Aprilia is developing smaller platforms for the Indian market.

When Aprilia launched the highly anticipated RS 660 two months ago, the middleweight sportbike segment was rattled by what could quite possibly be the best bike in its class by far. Unlike its bigger brother, the RSV4, the RS 660 was designed as a more docile and tractable machine capable of being ridden on a daily basis, and still be able to shred pretty hard on track come the weekend.

With that, Aprilia's transition towards smaller displacement machines seems to just be starting, as the company just recently confirmed the development of an even smaller RS sportbike slated for launch in the next couple years. Diego Graffi, CEO of Piaggio India, confirmed in a report by BikeWale, that there are a couple of bikes in the pipeline which are currently in the concept phase. Speculation hints toward the launch of an RS 400 sportbike, to complement the already rumored Tuono 400 covered a few months ago. 

Aprilia RS 400 Under Development
The Aprilia Tuono 150 is a popular naked bike in the Indian market.

From a global standpoint, Aprilia's shift towards smaller displacement machines isn't surprising, given the increase in popularity of smaller displacement bikes, emphasized by the extremely capable bikes that occupy this segment at the moment. If and when Aprilia rolls out an RS 400 sportbike, chances are it will put other strong contenders like the KTM RC 390 and the Kawasaki Ninja 400 through their paces. I certainly hope that the upcoming 400cc range of bikes from Aprilia will make it to the global market. Although, it does seem that the bikes are being developed for the Indian market as of the moment.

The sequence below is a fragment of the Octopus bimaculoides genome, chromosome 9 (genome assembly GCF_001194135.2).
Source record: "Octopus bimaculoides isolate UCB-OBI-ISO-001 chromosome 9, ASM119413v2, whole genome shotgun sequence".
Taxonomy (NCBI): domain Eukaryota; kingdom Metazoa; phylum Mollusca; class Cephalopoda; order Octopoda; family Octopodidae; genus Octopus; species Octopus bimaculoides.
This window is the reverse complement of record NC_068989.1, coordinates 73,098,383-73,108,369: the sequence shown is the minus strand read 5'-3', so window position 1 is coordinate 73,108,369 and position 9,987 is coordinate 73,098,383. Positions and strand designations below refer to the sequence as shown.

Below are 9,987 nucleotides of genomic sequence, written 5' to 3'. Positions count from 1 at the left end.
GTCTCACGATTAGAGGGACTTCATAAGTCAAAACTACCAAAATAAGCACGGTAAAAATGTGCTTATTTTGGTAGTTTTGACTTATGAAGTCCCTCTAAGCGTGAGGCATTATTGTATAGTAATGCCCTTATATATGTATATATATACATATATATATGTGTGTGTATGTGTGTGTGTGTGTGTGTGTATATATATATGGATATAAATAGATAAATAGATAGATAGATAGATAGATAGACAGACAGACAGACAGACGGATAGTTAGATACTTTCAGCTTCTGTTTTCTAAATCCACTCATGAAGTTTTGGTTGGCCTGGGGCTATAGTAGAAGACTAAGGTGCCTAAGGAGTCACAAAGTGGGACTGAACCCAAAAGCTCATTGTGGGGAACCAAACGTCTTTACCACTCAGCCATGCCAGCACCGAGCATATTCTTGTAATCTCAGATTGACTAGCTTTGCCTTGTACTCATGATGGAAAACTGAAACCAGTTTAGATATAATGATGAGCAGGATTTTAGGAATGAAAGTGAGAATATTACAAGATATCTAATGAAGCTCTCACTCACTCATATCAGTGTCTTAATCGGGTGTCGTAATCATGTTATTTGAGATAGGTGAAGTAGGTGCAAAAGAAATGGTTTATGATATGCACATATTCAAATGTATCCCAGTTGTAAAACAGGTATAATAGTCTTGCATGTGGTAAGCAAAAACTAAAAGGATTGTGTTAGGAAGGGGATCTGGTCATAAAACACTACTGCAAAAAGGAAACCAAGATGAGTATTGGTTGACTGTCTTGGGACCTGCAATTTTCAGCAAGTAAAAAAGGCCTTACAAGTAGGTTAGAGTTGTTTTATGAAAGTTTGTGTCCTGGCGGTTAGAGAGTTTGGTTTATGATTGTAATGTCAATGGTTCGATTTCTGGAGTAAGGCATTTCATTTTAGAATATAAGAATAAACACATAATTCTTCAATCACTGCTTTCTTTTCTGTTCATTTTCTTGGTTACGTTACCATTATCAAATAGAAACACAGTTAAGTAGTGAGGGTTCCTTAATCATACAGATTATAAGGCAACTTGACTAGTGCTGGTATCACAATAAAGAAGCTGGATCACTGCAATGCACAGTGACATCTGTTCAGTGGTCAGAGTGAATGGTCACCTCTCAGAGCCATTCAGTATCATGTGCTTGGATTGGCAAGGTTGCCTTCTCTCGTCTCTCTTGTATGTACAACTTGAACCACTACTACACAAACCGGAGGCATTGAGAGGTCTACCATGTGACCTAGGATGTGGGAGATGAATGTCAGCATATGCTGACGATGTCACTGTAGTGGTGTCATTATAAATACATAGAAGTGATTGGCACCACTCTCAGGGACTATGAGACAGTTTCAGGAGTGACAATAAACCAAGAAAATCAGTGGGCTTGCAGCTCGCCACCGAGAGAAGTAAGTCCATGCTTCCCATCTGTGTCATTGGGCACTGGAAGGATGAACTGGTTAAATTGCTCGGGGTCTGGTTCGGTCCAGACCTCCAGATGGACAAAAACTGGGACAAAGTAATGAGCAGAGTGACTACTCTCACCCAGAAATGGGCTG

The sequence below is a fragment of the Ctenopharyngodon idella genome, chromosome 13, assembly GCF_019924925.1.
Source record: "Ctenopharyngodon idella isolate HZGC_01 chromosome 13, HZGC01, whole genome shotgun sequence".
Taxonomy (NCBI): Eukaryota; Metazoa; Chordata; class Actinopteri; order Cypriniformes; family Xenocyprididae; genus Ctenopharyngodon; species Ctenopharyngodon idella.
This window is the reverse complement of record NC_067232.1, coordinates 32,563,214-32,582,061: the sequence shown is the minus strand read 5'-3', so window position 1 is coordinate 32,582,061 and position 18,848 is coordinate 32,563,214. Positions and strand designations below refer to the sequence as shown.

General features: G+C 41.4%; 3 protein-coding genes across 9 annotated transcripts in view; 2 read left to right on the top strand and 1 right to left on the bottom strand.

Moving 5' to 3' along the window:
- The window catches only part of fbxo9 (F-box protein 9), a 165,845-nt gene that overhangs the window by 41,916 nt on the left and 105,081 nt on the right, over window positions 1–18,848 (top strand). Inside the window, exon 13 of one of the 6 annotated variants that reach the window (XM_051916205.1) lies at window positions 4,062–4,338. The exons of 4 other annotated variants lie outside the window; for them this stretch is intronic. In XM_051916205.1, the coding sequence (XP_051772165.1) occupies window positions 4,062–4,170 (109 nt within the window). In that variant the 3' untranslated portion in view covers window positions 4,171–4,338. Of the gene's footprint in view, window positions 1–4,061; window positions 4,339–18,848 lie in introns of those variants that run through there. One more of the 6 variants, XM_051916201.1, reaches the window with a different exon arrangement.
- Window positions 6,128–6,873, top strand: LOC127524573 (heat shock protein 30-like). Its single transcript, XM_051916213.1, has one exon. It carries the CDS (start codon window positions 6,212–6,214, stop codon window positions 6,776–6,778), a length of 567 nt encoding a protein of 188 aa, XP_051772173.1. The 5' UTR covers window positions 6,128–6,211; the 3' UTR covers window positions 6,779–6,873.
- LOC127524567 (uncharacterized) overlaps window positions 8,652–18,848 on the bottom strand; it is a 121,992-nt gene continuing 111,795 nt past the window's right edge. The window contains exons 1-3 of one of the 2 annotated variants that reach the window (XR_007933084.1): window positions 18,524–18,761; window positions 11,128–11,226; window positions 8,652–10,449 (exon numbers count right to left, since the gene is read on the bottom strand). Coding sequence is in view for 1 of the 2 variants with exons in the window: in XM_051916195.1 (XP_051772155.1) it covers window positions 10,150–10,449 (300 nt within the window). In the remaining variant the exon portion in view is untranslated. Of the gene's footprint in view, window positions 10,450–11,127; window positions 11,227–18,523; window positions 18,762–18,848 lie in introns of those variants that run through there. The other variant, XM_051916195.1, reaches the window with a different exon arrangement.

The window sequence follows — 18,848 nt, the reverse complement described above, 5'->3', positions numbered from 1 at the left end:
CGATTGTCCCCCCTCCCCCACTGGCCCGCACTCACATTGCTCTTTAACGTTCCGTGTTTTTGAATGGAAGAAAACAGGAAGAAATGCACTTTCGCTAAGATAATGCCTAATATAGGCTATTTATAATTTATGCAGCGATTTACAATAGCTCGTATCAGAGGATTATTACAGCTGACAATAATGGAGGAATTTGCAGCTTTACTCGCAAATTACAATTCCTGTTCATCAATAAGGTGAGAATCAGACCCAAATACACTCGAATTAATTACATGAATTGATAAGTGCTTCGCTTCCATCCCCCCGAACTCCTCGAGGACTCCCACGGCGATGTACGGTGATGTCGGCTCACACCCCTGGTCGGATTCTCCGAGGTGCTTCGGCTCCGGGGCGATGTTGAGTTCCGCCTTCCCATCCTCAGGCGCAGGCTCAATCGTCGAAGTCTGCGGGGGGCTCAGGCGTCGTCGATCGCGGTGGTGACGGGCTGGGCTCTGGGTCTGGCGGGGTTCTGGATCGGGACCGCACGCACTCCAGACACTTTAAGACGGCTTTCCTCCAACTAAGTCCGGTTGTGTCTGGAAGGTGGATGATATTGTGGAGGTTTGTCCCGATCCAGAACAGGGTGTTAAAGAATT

At present, Aprilia's low displacement model range for the Indian market consists of the RS150, which looks like a tiny version of the RSV4, and the Tuono 150, an aggressively styled naked bike bearing the same styling cues as the Tuono V4 1100. As for the 400cc-class bikes in the pipeline, these machines will be designed by Aprilia's team of designers and engineers in Italy, but will be manufactured in India.